Andy Murray defeated Milos Raonic in straight sets, 6-4 7-6 7-6, to capture his third grand slam title and second at Wimbledon. Raonic, seeded sixth, was playing in his first grand slam final and put in a commendable performance.
Coming into the match with a 2-8 record in major finals and way behind other members of the ‘Big Four’, Murray simply needed to win this. Two of those runner-up efforts have come this year in Melbourne and Paris to Novak Djokovic,but with the world No.1 shocked in the third round, the Scot was installed as new tournament favourite. Murray put in a superb showing in front of his home fans, including the Duke and Duchess of Cambridge, who were seated in the Royal Box.
As consistent as Murray has been in the last few years, he hasn’t won a major since that drought-breaking win in 2013, in which he was the first British man in 77 years to win Wimbledon. The win is also Murray’s first as a husband and a father.
“I feel happier this time. I feel more content this time,” Murray said. “I feel like this was sort of more for myself more than anything, and my team as well. We’ve all worked really hard to help get me in this position.”
“Last time it was just pure relief and I didn’t really enjoy the moment as much, whereas I’m going to make sure I enjoy this one more than the others.”
Raonic did not have an easy run to the final, coming back from two sets down for the first time in his career in the fourth round and then grinding through a tough five-set win over Roger Federer in the semis. But quite often his highly reputable serve got him out of trouble.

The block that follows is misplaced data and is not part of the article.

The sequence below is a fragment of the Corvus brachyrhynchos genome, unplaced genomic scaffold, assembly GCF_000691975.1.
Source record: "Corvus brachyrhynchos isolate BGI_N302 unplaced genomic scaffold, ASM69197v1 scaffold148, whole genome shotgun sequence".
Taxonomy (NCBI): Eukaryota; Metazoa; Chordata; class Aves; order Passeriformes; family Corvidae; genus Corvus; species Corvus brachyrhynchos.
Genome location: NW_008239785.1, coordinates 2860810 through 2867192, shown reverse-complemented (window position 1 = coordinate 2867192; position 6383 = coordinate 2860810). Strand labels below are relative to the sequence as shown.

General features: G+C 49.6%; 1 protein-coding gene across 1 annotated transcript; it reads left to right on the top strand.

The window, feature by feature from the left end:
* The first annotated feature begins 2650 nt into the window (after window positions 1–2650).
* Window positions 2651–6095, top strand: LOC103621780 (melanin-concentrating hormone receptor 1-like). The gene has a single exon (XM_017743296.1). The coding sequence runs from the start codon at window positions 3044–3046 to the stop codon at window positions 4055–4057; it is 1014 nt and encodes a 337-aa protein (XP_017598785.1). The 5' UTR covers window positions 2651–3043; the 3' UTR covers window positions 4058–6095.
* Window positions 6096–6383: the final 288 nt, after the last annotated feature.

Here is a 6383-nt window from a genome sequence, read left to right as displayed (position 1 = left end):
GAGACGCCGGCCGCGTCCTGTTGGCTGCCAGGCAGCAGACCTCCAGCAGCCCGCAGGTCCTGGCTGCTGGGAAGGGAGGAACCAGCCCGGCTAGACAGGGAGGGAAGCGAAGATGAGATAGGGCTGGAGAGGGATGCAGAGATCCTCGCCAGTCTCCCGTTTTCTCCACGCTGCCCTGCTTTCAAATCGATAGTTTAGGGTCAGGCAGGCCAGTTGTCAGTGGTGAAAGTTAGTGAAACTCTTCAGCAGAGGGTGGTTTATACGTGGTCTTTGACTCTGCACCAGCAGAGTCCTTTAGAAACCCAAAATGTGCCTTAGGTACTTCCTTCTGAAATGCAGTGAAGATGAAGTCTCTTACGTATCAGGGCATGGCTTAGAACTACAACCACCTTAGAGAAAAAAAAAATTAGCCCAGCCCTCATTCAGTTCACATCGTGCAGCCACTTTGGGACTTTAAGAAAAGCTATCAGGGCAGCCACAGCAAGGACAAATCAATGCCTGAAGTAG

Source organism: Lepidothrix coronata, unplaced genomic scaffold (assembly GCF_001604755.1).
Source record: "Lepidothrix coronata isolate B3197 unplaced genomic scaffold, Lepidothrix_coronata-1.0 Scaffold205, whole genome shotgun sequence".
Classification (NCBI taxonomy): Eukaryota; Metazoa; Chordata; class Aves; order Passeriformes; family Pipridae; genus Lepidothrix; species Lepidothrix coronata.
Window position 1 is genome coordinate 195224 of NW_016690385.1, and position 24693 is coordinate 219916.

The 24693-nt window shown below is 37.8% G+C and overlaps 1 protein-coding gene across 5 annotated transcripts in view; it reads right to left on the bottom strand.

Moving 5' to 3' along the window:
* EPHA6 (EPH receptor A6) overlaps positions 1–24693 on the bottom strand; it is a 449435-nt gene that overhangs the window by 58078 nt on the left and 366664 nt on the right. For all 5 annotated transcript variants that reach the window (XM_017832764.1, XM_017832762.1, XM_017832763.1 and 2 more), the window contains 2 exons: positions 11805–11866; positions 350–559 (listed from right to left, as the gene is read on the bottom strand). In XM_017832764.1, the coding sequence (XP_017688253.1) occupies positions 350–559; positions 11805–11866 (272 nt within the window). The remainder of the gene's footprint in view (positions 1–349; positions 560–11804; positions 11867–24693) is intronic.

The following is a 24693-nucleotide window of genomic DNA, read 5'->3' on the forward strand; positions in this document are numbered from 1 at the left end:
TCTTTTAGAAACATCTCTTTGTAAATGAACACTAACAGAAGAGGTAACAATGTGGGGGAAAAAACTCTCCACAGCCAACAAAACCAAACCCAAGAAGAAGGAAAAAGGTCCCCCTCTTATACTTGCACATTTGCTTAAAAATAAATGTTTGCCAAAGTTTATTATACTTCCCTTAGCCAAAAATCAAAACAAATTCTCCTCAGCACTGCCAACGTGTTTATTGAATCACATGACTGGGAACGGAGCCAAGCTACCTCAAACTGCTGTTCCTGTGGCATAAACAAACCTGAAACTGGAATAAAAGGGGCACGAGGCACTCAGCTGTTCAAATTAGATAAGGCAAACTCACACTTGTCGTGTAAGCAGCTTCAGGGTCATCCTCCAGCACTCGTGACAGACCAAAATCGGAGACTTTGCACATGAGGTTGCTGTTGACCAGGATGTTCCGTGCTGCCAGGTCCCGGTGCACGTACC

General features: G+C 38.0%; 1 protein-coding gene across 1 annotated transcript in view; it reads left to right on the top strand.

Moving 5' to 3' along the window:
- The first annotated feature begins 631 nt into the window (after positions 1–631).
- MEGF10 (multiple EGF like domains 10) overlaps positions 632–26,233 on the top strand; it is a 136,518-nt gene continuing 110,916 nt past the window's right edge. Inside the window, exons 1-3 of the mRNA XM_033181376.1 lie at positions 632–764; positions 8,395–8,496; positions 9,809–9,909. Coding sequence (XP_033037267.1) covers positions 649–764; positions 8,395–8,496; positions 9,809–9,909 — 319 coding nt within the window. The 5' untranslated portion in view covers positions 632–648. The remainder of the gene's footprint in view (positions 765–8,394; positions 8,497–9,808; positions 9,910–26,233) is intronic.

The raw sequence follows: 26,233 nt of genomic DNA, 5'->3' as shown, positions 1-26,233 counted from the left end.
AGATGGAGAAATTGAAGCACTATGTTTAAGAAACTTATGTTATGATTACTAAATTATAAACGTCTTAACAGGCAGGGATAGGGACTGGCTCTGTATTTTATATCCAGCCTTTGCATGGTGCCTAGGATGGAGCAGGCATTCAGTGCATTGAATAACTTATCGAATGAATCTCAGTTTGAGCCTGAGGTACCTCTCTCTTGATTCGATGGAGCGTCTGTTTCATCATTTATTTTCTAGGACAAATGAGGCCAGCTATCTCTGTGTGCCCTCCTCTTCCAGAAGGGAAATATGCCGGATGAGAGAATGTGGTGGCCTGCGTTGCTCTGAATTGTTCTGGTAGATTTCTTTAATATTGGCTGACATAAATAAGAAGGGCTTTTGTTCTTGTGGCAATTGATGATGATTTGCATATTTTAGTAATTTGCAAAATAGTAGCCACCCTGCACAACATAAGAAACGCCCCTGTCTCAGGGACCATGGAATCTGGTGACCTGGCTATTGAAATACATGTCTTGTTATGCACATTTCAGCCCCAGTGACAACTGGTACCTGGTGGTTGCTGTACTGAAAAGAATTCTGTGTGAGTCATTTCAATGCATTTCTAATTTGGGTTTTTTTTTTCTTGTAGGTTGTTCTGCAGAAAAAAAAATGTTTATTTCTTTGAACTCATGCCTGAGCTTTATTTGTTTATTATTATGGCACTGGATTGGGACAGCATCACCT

The key in this match was there for all to see. Murray, one of the game’s great returners, blunted Raonic’s biggest weapon – his serve. The tall Canadian was averaging 23 aces per match but today Murray restricted him to just eight. Murray served impeccably himself, winning 87 percent of points on his first serve.
Raonic wasn’t overwhelmed by the occasion but rather by his opponent. He executed and stuck to his game plan – set out by coaches Carlos Moya and John McEnroe – of charging the net as much as possible. He rushed to the forecourt 74 times with mixed success. True, he did make some outstanding volleys, but Murray, who loves a target, also hit plenty of passing shots, especially in the crucial tiebreaks.
It was a masterclass from Murray, who finished with 39 winners and only 12 unforced errors in an extremely high-quality display.
The 1987 winner, Pat Cash, gave his thoughts on Murray: “There were opportunities for Andy to explode today and he didn’t. It’s been fascinating to see why it’s taken him so long to get a grip on his emotions when he’s playing tennis tournaments.”
It is impossible not to notice the change of fortune as soon as Murray has reunited with coach Ivan Lendl. The first partnership in 2012-13 was fruitful with Murray netting two major trophies and an Olympic gold medal. Maybe Lendl understands the pressure as he is one of only two men who have lost more grand slam finals than Murray.